This exchange never really resolves the point about “different behavioural strategies” but even on the simpler points about timing I was left wanting to shout – why are you just accepting all this? Can’t you be more critical? Jeannerod uses the phrases “the time of consciousness” and “the time to consciousness” as though it is meaningful to imagine a time at which neural processes “come into consciousness”. Gallagher himself says that “some movement is so fast that our consciousness has to play catch up” (p 244). What does this mean? Is he imagining a Cartesian theatre into which neural processes have to come to be magically transformed into conscious events? Are they both assuming that there is a time at which experiences “become conscious” as well as a time at which neural events happen? If so I wish they’d explained more clearly just what they did mean, but Gallagher does not say, and slips quickly on into the topic of willed intentions.
Here he talks to Chris Frith about Libet’s and Wegner’s experiments, and about distortions of willed action in schizophrenia. Frith has long worked with schizophrenics and explains that they have no difficulty responding to external cues but have great difficulty acting spontaneously. His investigations of these differences led him to experiments in which subjects have to choose which of two fingers to lift, a task which is associated with activity in the dorsolateral prefrontal cortex. He and his colleagues then explored whether this activity is a result of the choice or of demands on memory and showed that it was in fact associated with making a deliberate choice. Gallagher asks him about will in moral contexts and, rather touchingly, Frith discusses his own struggles with carrying out actions he really does not want to do, such as making a difficult phone call. In such situations he separates out the decision from the action by telling himself “I’m going to do this exactly at 2 o’clock” (p 249) then the clock is the external cue and the action follows automatically.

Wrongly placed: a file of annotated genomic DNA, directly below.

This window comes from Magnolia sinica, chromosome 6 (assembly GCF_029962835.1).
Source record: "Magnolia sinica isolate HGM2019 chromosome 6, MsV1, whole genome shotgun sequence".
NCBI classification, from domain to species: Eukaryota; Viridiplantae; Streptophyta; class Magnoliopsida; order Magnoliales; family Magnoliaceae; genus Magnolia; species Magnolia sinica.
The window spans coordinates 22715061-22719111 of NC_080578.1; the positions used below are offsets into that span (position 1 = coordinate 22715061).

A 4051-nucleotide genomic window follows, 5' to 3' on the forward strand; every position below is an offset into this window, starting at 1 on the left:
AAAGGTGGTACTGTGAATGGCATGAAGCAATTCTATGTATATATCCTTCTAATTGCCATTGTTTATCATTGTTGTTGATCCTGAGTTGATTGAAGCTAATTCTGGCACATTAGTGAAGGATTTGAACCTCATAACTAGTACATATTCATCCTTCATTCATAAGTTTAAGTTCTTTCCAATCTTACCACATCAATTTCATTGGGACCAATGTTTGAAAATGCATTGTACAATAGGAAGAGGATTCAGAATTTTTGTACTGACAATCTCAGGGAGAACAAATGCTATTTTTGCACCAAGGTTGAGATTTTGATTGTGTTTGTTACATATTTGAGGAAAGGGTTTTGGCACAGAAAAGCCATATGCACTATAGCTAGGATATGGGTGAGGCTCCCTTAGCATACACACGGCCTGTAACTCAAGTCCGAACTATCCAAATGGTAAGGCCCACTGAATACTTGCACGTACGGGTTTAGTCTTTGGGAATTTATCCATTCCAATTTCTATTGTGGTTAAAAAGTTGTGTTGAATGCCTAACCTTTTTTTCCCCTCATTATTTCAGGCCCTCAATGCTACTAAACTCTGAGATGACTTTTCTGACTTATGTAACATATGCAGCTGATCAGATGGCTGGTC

The book ends with Gallagher’s thoughts on freedom, responsibility, and our ability to thwart the brain. Here he provides a discussion with Christof Koch who lucidly explains the conflict between our sense of having conscious free will and the causal closedness of the universe. Koch argues that searching for the neural correlates of the conscious feeling of agency will have significant consequences for ethics, and even give rise to a new conception of what it is to be human. But Gallagher does not effectively take up the challenges Koch presents. Indeed he claims that “We are still faced with the problem of making free will consistent with the idea that the brain does its work before we become aware of it.” and suggests that if we take a longer timeframe for decisions then there is “plenty of room for conscious components that are more than accessories after the fact.” (p 255). In other words, he wants to retain everyday notions of free will and consciousness, in spite of all these illuminating discussions, and sees nothing wrong with talking about our brain doing some work before “we” become consciously aware of it. It is by ignoring these difficulties that he manages to end up concluding that the conscious sense of free will is “a real force” affecting action, making it free, and bestowing responsibility.